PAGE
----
April is National Poetry Month
Which makes it a good time to check out the poetry section of the bookstore or library. You’ll find some favorite poets on many shelves—gifted wordsmiths like Sylvia Plath, Allen Ginsberg, and Adrienne Rich—dogeared copies complete with marginalia. But some of the best poets aren’t shelved as poetry: they’re shelved as young adult fiction.
Verse novels are just as they sound: book-length works of fiction in poetic verse.
Sometimes the poetry is rhyming, and sometimes it is in free verse, or non-rhyming form. For those new to verse novels, books told in rhyming verse might seem intimidating. If you’re not already a fan of poetry or comfortable reading it, it can be daunting to read 300 pages of what seems like an extended page from your English textbook. And if you love how rhyming poetry has a melodic cadence to it, a free verse novel can sound like just sentences of an ordinary novel broken into random lines. But when a verse novel, whether rhyming or free verse, is hitting all the right notes, it’s both unputdownable and a truly unforgettable reading experience.
Many young adult verse novelists are becoming more widely known. Here are four outstanding YA verse novelists along with a recommendation for a great book to start with if you’re new to verse novels.
Perhaps the most widely-known verse novelist is Ellen Hopkins, whose Crank novel, the first in a series, was published in 2004, just as the contemporary young adult scene was kicking off. Hopkins is known for writing gritty and realistic novels that deal with heavy subjects like mental illness, drugs, and sexuality told in a style that definitely mimics how teens talk and think. Although her novels aren’t light reads, Hopkins tackles real issues and can help you feel less alone if you or someone you know is struggling. For your first Hopkins novel, start with Crank, a story about how drug addiction can forever alter your relationships with friends and family and how you can find your way out of it.
An outstanding novelist whose verse novels range from the humorous and lighthearted to the serious and somber, Sonya Sones writes novels like What My Mother Doesn’t Know that are beloved by many readers. With an amusing tone, What My Mother Doesn’t Know is told in protagonist Sophie’s cheeky and sassy voice as she falls in love and out of love and in love and out of love, over and over again. The difficulties of first crushes and a young woman’s emerging sexuality are explored in this novel.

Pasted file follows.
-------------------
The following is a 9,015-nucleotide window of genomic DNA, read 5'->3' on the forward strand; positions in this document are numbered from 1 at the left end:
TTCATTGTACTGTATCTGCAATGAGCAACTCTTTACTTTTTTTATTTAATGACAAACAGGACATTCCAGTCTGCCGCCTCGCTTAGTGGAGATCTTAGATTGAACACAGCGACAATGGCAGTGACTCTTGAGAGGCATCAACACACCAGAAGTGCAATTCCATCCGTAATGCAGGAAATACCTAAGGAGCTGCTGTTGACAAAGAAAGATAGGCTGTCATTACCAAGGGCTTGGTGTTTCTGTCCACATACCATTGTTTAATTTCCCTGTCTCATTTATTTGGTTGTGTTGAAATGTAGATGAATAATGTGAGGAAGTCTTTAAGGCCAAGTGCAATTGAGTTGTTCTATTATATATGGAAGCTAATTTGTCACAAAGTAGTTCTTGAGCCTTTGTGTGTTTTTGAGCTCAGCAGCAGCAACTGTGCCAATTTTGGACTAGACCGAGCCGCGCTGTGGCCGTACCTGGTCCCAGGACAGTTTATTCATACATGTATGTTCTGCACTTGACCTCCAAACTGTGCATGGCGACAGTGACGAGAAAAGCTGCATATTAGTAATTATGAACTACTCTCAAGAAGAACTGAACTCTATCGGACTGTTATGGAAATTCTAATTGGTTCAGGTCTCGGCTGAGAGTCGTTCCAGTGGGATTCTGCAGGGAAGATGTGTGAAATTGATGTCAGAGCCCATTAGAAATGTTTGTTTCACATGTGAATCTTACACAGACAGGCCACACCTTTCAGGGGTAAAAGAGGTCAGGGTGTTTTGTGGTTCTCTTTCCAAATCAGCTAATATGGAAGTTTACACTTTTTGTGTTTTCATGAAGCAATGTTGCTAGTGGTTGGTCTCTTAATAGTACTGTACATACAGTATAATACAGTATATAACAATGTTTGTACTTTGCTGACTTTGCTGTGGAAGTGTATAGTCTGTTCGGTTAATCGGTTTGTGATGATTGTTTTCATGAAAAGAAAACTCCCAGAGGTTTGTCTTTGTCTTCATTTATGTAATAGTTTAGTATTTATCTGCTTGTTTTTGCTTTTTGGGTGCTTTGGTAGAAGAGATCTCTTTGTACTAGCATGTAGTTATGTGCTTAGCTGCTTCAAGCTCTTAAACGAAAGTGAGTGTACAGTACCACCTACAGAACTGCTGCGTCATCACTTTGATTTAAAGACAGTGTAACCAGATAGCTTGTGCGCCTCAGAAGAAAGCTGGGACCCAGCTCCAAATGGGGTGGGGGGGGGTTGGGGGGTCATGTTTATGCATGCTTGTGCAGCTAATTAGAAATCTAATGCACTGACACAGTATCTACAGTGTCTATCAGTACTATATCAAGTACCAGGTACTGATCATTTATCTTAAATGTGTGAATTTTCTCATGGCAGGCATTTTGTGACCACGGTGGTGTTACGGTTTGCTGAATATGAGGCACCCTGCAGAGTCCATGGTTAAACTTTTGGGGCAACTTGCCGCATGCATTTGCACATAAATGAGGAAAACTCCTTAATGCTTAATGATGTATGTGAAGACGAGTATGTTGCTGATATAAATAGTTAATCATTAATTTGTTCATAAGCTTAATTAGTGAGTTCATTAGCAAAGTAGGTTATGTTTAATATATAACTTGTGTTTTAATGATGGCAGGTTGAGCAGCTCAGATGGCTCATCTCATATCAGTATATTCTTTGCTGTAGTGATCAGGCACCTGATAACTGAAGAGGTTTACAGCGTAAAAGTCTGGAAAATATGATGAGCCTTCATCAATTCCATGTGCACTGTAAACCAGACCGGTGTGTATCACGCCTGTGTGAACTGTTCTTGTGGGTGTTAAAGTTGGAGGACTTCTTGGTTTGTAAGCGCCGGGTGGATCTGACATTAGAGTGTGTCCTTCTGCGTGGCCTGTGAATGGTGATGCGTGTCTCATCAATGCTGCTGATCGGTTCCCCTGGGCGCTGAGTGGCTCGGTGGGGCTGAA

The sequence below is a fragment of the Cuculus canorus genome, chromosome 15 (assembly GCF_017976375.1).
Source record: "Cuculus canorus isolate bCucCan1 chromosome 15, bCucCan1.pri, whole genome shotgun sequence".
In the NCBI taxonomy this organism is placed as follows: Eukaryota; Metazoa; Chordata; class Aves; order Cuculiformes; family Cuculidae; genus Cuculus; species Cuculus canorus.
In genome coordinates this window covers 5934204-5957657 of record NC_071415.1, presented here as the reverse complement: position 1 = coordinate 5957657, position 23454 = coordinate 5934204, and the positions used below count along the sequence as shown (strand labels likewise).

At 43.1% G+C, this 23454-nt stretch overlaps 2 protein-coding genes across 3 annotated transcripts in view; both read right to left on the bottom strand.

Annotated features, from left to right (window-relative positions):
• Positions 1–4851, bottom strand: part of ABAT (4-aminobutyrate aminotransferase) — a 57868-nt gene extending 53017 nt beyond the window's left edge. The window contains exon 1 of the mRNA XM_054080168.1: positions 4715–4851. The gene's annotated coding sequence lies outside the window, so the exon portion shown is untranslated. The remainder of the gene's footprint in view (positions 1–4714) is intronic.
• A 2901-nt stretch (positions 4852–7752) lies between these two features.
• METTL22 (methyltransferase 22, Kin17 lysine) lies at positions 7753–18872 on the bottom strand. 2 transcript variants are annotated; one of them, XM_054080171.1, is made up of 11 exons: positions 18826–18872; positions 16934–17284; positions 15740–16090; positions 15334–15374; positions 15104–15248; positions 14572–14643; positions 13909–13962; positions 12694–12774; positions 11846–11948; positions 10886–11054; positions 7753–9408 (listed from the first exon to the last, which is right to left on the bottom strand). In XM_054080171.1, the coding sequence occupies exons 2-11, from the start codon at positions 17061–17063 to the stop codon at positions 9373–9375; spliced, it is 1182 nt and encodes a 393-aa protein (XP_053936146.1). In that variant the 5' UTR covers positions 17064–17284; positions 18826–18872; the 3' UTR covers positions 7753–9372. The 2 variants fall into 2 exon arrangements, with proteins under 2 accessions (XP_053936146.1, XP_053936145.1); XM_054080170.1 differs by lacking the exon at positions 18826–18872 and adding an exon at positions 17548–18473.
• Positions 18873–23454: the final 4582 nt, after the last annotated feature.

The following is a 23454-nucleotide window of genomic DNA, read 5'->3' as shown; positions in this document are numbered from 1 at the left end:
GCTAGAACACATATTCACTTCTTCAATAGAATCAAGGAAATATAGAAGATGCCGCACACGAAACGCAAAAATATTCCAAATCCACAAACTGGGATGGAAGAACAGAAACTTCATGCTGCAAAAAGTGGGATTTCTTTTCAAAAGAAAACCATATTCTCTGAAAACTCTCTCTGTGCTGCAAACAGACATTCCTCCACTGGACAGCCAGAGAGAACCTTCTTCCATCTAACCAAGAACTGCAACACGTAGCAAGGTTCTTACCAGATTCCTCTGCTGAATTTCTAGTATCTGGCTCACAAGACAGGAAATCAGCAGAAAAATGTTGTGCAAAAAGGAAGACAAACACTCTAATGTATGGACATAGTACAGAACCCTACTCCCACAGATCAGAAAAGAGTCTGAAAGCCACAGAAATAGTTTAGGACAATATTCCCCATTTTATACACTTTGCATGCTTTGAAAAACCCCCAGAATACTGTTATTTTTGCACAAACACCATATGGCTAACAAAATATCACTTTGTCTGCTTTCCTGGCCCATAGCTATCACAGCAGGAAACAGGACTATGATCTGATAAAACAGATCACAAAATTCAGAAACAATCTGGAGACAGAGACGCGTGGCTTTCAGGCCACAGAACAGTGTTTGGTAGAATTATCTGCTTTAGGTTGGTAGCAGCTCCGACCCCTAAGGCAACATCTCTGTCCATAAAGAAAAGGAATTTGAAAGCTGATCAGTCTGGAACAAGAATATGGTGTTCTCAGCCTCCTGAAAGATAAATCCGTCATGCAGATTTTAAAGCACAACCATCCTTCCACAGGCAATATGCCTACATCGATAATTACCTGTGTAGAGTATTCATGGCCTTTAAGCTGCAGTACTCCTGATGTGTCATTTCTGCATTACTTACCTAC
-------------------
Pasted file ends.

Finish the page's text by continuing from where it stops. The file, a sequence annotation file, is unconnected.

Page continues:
Another verse novelist who looks at realistic themes like love and depression is Lisa Schroeder. Schroeder is a prolific novelist having written a dozen books, and her readers enjoy how her powerful, hypnotic verse pairs so well with heroines so real they could walk off the page. It’s hard to go wrong with a Schroeder novel, but many fans think Chasing Brooklyn is the epitome of what makes Schroeder so great: breathtaking romance, overcoming odds when they’re stacked against you, and the creative use of language and verse to make for an eye-opening way to experience language.
Although she is somewhat new to the scene, Melanie Crowder is making a name for herself in the young adult verse novel genre. One outstanding novel by Crowder is Audacity, which follows the life of historical suffragist and protester Clara Lemlich. Clara’s evolution from an obedient girl in Russia to her life in the United States fighting for equal rights is brought vividly to life with Crowder’s beautiful and moving verse. Verse novels can be relatively easy to read because they are often quick reads. Crowder, on the other hand, writes novels using language you want to linger over and savor.